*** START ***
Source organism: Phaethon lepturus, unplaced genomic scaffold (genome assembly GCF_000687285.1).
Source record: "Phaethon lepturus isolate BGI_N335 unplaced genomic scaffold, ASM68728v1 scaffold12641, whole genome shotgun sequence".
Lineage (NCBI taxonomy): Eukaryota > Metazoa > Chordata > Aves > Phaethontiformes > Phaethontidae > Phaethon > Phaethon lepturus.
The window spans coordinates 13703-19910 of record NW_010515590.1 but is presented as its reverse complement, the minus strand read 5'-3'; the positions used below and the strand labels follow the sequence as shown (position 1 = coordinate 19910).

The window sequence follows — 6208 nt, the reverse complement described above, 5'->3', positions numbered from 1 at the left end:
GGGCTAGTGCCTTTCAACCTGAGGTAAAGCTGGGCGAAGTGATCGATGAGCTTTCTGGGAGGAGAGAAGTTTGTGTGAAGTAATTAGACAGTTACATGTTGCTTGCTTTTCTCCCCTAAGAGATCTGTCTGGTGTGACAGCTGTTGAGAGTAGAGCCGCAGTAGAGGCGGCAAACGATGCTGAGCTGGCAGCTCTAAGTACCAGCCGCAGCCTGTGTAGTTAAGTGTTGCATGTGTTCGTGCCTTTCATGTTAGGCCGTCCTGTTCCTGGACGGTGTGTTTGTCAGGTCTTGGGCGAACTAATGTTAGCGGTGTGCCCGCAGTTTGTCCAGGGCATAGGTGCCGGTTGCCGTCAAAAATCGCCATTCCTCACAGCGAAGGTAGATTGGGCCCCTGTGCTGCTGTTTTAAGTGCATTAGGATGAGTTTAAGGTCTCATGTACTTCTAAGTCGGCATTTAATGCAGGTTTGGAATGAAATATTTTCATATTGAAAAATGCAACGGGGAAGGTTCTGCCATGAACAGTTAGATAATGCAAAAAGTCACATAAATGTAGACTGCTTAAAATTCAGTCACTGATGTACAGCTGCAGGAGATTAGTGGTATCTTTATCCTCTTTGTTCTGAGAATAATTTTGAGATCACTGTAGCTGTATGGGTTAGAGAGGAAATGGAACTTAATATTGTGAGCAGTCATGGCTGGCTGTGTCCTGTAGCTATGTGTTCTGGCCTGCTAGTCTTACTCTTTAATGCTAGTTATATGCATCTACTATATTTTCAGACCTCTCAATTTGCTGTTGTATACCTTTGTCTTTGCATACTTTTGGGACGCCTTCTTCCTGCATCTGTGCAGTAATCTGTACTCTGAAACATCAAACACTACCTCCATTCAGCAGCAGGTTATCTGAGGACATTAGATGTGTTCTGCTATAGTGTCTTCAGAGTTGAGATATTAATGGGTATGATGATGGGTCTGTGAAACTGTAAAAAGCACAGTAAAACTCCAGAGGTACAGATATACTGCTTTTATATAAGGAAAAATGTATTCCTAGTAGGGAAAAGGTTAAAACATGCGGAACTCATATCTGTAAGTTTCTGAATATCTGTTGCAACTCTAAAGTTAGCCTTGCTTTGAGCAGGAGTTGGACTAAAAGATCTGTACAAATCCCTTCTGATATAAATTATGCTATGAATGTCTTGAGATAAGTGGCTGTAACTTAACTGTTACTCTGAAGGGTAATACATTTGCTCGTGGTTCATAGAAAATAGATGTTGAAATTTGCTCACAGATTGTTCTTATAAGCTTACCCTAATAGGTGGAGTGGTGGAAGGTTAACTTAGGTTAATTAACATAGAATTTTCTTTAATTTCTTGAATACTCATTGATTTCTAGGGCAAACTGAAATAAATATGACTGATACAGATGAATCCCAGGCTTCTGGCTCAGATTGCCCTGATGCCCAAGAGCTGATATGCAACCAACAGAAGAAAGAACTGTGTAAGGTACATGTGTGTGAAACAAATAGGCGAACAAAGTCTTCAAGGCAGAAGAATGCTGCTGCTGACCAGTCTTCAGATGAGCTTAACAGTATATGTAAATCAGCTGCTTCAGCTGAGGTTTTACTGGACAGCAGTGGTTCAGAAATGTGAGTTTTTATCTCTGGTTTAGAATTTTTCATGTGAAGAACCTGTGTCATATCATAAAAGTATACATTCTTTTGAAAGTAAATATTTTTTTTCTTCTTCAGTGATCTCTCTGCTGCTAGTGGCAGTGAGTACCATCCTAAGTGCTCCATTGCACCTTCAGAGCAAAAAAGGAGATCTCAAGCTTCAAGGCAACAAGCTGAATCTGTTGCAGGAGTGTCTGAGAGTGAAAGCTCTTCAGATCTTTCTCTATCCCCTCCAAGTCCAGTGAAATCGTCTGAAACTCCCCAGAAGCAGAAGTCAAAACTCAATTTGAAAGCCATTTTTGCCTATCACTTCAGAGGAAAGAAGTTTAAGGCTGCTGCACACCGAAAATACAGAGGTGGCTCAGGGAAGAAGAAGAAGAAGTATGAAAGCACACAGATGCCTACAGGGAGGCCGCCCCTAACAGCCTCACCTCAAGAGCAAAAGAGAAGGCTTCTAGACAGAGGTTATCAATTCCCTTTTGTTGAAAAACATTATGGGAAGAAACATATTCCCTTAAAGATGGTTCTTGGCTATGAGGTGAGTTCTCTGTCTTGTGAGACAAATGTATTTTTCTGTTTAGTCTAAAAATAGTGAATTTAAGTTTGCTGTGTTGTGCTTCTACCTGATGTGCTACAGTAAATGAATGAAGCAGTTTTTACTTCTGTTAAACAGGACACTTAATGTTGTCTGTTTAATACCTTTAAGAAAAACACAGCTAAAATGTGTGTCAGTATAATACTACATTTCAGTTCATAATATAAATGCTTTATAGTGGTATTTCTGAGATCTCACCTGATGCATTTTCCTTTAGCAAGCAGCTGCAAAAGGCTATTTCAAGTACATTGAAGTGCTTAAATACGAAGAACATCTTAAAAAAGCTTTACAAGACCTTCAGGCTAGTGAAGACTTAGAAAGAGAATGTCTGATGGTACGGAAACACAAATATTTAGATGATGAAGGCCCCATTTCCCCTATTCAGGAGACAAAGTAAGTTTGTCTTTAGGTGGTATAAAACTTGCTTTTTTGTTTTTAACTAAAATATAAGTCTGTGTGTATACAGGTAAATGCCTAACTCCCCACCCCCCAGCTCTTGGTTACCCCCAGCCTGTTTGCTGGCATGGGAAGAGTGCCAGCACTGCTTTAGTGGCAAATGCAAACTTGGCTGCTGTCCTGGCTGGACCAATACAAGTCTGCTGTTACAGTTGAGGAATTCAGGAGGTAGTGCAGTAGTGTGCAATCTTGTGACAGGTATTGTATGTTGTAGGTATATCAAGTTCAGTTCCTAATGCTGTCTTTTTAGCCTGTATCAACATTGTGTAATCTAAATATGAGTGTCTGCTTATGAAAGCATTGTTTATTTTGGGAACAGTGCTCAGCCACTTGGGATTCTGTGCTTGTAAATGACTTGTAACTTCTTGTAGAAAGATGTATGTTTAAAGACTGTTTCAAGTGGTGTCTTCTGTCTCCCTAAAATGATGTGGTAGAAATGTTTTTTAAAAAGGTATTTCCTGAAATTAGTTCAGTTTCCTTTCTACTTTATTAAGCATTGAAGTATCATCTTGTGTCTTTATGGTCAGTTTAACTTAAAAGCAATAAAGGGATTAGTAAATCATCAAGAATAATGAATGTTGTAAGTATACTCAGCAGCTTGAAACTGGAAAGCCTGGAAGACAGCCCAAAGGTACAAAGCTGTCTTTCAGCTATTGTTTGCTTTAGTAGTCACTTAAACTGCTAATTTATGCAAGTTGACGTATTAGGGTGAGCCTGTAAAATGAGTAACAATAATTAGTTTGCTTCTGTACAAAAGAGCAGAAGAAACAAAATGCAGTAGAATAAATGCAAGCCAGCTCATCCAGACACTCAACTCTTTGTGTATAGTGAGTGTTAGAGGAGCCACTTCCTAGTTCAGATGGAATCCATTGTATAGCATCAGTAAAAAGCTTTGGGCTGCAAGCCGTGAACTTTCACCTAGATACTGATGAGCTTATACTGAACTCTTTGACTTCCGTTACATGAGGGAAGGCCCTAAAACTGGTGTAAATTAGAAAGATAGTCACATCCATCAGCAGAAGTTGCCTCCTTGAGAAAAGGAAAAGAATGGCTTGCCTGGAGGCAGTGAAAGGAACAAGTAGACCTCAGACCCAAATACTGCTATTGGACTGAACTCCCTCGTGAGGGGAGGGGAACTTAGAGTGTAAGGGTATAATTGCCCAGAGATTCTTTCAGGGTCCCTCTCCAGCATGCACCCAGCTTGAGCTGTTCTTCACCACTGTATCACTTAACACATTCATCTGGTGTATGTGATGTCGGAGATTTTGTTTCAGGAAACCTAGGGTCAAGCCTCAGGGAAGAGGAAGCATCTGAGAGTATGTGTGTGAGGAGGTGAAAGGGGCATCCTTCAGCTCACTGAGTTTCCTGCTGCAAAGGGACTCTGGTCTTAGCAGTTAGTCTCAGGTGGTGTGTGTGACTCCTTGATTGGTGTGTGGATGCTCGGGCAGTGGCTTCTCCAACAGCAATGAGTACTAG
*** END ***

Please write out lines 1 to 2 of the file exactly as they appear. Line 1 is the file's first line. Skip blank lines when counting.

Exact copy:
Source organism: Phaethon lepturus, unplaced genomic scaffold (genome assembly GCF_000687285.1).
Source record: "Phaethon lepturus isolate BGI_N335 unplaced genomic scaffold, ASM68728v1 scaffold12641, whole genome shotgun sequence".